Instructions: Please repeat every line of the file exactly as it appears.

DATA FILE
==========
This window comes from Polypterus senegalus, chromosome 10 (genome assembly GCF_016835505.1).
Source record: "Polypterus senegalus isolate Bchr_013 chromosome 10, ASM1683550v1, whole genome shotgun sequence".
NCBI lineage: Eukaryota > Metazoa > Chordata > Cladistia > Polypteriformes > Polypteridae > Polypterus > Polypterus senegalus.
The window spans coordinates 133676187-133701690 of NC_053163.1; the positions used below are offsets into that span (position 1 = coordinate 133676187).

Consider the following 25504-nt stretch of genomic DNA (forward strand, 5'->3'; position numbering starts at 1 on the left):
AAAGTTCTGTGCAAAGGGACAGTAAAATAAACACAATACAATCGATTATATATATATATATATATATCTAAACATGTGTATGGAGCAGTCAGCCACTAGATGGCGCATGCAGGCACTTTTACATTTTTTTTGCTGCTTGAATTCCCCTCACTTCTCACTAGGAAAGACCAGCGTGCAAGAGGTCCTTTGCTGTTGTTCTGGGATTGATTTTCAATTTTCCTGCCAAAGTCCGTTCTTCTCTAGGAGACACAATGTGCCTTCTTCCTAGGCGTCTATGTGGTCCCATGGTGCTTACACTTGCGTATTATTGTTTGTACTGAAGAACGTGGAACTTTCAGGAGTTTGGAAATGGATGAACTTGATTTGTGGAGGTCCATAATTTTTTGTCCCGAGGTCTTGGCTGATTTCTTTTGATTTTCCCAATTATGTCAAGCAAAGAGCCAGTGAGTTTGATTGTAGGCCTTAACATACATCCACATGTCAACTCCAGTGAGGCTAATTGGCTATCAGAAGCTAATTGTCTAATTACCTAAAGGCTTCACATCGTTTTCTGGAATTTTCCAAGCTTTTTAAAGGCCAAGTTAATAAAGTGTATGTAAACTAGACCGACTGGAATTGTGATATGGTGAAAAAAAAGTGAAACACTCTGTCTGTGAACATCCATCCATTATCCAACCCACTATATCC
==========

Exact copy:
This window comes from Polypterus senegalus, chromosome 10 (genome assembly GCF_016835505.1).
Source record: "Polypterus senegalus isolate Bchr_013 chromosome 10, ASM1683550v1, whole genome shotgun sequence".
NCBI lineage: Eukaryota > Metazoa > Chordata > Cladistia > Polypteriformes > Polypteridae > Polypterus > Polypterus senegalus.
The window spans coordinates 133676187-133701690 of NC_053163.1; the positions used below are offsets into that span (position 1 = coordinate 133676187).

Consider the following 25504-nt stretch of genomic DNA (forward strand, 5'->3'; position numbering starts at 1 on the left):
AAAGTTCTGTGCAAAGGGACAGTAAAATAAACACAATACAATCGATTATATATATATATATATATATCTAAACATGTGTATGGAGCAGTCAGCCACTAGATGGCGCATGCAGGCACTTTTACATTTTTTTTGCTGCTTGAATTCCCCTCACTTCTCACTAGGAAAGACCAGCGTGCAAGAGGTCCTTTGCTGTTGTTCTGGGATTGATTTTCAATTTTCCTGCCAAAGTCCGTTCTTCTCTAGGAGACACAATGTGCCTTCTTCCTAGGCGTCTATGTGGTCCCATGGTGCTTACACTTGCGTATTATTGTTTGTACTGAAGAACGTGGAACTTTCAGGAGTTTGGAAATGGATGAACTTGATTTGTGGAGGTCCATAATTTTTTGTCCCGAGGTCTTGGCTGATTTCTTTTGATTTTCCCAATTATGTCAAGCAAAGAGCCAGTGAGTTTGATTGTAGGCCTTAACATACATCCACATGTCAACTCCAGTGAGGCTAATTGGCTATCAGAAGCTAATTGTCTAATTACCTAAAGGCTTCACATCGTTTTCTGGAATTTTCCAAGCTTTTTAAAGGCCAAGTTAATAAAGTGTATGTAAACTAGACCGACTGGAATTGTGATATGGTGAAAAAAAAGTGAAACACTCTGTCTGTGAACATCCATCCATTATCCAACCCACTATATCC